BRAZIL'S NUCLEAR FUEL
WNN - 30 September 2020 - The government of Brazil's northeast state of Ceará and the Santa Quitéria Consortium have signed a Memorandum of Understanding for the construction of a uranium and phosphate extraction plant in Itatiaia, Santa Quitéria. The consortium is a partnership between fuel cycle company Indústrias Nucleares do Brasil and fertiliser producer Galvani.
The deposit - located in the interior of the state of Ceará - is the largest discovered uranium reserve in Brazil. An estimated 142,200 tonnes of uranium is inter-mixed with phosphates. The deposit has exploitable reserves of 79.5 million tonnes of ore, at grades of 11% P2O5 and 0.0998% U3O8, equating to about 8.9 million tonnes of P2O5 and 79.3 thousand tonnes of U3O8.
The consortium - formed in June 2008 - will initially invest USD400 million in the Itatiaia facility, the operation of which is expected to begin in 2023. The project is expected to generate up to 2500 jobs, of which 500 will be direct.
The facility is planned to produce 1600 tonnes of U3O8 per year as a by-product of 240,000 tonnes of P2O5. The phosphates extracted would be used by Galvani for the manufacture of fertilisers and animal feed, while INB will use the uranium by-product for the production of uranium concentrate for nuclear fuel.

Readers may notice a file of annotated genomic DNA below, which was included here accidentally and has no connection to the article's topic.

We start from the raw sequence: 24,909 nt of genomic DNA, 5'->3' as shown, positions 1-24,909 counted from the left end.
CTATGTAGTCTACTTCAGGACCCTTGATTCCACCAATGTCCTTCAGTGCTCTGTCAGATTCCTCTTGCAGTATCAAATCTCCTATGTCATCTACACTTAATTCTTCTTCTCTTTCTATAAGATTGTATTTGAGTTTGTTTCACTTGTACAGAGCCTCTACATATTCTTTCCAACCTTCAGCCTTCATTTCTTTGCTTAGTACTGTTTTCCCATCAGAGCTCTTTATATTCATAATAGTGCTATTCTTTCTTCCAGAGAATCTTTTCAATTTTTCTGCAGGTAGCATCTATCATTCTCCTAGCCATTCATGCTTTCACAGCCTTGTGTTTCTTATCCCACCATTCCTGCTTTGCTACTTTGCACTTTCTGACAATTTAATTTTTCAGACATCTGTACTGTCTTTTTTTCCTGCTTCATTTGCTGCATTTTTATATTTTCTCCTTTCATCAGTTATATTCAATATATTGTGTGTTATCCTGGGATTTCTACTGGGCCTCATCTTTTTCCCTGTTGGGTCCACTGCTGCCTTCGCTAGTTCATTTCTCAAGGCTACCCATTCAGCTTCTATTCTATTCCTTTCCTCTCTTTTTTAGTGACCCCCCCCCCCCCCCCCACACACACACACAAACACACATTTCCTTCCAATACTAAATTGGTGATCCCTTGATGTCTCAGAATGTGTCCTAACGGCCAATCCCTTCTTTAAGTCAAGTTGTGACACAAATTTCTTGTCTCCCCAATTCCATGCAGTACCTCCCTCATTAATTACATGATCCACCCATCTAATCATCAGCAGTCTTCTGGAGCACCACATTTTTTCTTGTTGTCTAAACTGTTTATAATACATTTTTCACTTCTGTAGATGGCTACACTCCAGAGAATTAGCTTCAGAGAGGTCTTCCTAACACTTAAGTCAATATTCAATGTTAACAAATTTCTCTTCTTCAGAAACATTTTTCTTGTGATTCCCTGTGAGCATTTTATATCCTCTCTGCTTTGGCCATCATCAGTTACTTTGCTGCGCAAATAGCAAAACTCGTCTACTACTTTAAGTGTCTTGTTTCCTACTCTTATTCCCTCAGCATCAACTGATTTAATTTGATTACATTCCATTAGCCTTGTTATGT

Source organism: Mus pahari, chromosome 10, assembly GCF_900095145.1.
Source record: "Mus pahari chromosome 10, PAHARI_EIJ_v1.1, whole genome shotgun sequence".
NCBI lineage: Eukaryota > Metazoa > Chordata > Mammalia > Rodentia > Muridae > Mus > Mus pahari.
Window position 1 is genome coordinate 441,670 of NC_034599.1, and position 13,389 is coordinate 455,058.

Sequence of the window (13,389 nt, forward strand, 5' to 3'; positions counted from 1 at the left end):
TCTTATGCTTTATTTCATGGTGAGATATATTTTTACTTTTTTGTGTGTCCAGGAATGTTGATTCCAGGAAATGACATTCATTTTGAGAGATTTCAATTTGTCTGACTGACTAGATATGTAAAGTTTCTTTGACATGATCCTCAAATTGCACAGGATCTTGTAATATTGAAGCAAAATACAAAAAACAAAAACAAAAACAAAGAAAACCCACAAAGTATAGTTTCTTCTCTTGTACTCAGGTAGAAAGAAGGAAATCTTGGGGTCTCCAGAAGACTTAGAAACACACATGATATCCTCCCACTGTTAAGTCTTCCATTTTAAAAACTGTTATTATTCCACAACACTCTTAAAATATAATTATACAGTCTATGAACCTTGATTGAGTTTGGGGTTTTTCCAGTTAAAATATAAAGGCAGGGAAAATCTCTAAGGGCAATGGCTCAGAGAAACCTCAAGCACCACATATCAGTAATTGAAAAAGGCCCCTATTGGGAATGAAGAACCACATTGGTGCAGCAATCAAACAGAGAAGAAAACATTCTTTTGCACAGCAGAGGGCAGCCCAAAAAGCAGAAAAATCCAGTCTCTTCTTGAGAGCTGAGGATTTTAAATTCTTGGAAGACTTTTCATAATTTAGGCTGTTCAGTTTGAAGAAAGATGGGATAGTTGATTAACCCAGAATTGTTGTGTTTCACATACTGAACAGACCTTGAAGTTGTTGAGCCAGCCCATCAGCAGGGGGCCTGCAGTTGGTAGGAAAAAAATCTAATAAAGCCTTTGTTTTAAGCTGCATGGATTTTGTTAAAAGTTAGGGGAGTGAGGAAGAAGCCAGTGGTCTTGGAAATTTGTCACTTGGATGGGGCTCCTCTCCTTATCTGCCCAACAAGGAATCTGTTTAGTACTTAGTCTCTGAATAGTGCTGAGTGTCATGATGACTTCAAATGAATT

Operation of the extraction plant will quadruple the output of uranium concentrate used by INB in the production of nuclear fuel, and increase Brazil's production of phosphate fertilizers by 10%.
On signing the MoU on 28 September, INB President Carlos Freire Moreira said: "Our economic recovery will depend a lot on projects that generate jobs and add value, like the one we are going to install in Ceará. That's why we believe in this partnership with Santa Quitéria and the Government of Ceará."
Brazil has a small nuclear power programme. Two pressurised water reactors - Angra 1 and 2 - supply about 3% of the country's electricity. National planners are preparing to complete a third unit at Angra and are analysing the possibilities for several more at other sites. A small uranium enrichment facility also operates at Resende.
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